Spotlight on Mary Le Rouge (and her new book on tech com)

If you are a practitioner or teacher working in the field of technical communication, environmental education, science communication, or public health, Embodied Environmental Risk in Technical Communication: Problems and Solutions Toward Social Sustainability (edited by Mary Le Rouge and Steven Stinson) will provide you with a valuable perspective and give great food for thought. Editors Le Rouge and Stinson provide a collection meant “to provide an understanding of environmental risk that promotes social justice.” The editors consider improving technical communication through an understanding of environmental risk promoting social justice. They organize the collection effectively into three groups covering:

  • Representations of the human body
  • Representations of Earth’s body
  • Representations of human beings and Earth together

As a reader might expect from a book on risk communication, the material in the section on representations of the human body deals in many cases with communication about the risks related to COVID-19 with one piece about how to communication effectively via email with college students on this topic. In the section on representations on Earth’s body, one of the pieces concerns communicating information about the pollution in the Ohio River.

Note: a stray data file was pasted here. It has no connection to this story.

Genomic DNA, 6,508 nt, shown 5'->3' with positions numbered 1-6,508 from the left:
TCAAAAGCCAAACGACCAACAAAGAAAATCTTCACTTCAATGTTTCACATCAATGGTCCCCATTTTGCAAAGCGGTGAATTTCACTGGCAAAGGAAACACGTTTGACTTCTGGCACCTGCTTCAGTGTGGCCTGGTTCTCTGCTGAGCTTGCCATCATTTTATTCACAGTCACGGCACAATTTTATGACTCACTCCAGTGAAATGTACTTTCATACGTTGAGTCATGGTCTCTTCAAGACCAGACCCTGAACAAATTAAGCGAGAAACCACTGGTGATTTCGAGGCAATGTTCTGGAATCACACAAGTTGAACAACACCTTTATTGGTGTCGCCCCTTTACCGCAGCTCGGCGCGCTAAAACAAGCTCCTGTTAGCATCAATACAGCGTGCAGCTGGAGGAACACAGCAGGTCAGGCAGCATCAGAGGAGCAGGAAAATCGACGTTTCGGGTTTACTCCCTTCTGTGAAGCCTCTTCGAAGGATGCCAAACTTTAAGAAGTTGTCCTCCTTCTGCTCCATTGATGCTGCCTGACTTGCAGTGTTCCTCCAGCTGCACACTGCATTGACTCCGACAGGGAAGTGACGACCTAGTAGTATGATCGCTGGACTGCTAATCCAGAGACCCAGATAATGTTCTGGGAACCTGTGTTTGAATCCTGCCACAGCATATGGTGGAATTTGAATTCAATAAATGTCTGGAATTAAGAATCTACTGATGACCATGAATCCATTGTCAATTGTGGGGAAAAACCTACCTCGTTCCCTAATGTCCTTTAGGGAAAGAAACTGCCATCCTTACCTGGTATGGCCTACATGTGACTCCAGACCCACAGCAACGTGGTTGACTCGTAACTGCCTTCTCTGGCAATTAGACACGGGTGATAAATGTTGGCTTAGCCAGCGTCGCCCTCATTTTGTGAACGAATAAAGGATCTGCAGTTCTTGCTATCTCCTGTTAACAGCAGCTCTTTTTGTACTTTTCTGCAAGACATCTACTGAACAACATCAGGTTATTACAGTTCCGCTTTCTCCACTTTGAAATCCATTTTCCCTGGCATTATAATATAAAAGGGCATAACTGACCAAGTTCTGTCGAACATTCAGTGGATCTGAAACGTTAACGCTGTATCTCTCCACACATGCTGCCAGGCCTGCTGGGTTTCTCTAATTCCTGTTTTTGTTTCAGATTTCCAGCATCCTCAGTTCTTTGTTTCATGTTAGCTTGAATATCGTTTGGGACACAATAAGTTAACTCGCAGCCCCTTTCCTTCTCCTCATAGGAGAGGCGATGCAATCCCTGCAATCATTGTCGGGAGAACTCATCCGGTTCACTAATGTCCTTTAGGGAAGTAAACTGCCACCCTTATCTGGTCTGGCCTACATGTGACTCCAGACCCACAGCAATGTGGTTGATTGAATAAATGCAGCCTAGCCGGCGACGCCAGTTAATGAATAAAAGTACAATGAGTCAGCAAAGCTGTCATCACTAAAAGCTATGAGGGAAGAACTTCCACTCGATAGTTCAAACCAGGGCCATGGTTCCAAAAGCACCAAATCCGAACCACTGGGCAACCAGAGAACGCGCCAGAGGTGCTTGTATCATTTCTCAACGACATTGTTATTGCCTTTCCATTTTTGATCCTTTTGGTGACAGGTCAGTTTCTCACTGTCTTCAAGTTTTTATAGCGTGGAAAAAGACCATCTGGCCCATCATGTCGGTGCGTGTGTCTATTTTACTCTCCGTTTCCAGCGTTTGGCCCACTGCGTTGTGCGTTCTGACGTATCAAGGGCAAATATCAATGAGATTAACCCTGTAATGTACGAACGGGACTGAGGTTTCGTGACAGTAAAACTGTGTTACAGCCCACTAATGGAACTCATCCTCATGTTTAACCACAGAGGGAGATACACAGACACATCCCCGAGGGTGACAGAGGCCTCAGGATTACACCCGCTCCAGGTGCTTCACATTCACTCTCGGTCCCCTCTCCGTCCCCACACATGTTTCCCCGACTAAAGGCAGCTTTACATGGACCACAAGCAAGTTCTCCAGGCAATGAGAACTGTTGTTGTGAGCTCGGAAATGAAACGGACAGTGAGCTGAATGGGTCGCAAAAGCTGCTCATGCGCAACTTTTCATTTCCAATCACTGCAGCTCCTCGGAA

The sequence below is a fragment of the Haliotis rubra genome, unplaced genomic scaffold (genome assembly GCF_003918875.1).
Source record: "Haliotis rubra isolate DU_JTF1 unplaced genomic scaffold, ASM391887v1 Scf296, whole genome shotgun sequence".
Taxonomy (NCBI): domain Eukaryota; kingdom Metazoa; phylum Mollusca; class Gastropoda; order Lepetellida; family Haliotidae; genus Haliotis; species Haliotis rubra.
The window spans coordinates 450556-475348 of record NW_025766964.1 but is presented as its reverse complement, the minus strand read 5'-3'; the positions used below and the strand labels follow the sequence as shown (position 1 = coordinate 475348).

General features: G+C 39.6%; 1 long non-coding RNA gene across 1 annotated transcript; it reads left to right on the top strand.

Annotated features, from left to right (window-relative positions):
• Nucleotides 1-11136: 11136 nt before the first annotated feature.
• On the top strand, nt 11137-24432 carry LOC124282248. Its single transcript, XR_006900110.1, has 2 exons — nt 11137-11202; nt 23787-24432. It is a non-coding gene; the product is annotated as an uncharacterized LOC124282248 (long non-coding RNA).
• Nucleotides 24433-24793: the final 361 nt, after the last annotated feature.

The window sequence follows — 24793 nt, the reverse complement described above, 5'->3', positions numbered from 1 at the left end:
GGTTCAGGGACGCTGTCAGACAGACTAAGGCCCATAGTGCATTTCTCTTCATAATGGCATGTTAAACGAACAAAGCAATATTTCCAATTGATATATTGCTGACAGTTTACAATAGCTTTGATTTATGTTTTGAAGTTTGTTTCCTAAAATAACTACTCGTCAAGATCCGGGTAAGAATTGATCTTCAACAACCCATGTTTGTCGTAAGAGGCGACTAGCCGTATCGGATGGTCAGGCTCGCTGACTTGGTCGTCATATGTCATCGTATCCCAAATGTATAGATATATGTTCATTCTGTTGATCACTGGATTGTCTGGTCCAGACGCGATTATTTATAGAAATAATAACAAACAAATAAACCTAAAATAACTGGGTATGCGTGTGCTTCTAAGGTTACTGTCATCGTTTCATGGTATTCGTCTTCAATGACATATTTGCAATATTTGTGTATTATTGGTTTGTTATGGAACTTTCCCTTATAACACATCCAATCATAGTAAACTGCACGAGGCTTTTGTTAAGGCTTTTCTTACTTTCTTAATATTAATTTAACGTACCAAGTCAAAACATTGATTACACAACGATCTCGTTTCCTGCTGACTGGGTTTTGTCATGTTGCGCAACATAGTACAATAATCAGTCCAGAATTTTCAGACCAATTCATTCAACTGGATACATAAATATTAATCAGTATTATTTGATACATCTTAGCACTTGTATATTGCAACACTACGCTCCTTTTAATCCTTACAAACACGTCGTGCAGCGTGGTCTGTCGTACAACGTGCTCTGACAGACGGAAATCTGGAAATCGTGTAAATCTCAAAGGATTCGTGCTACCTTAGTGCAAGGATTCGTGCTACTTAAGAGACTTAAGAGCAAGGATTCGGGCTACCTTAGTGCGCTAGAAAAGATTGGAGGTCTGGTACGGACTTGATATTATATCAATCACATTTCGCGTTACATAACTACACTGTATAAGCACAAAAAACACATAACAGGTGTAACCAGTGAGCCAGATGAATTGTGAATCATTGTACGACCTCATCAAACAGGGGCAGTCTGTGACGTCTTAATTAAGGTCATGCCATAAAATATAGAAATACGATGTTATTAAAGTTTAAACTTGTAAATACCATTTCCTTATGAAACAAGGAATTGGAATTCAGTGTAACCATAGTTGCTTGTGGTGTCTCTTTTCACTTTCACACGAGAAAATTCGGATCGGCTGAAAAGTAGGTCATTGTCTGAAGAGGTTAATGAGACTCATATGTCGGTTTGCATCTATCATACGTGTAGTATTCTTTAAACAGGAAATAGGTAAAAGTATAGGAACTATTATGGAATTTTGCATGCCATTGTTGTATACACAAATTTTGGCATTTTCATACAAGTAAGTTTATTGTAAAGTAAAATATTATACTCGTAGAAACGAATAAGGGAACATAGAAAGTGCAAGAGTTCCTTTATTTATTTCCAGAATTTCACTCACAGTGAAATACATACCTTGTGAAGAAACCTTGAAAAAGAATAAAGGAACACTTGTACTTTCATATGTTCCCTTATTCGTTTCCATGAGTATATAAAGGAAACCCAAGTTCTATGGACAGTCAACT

Le Rouge is  director of writing at the Cleveland Institute of Music. She is also a member of the Conference on College Composition & Communication and its Environmental Special Interest Group. She has looked in her research for ways to improve communication between the public and policymakers. She received a PhD in English from Kent State, master’s degree in publishing from George Washington University, and bachelor’s degree in political science from Ohio State. She has spoken at conferences about the difficulties that scientists face when communicating with the public about environmental issues. Stinton is assistant professor of English at Minot State University where he is coordinator of the English concentration in the M.Ed. program.

By Jeanette Evans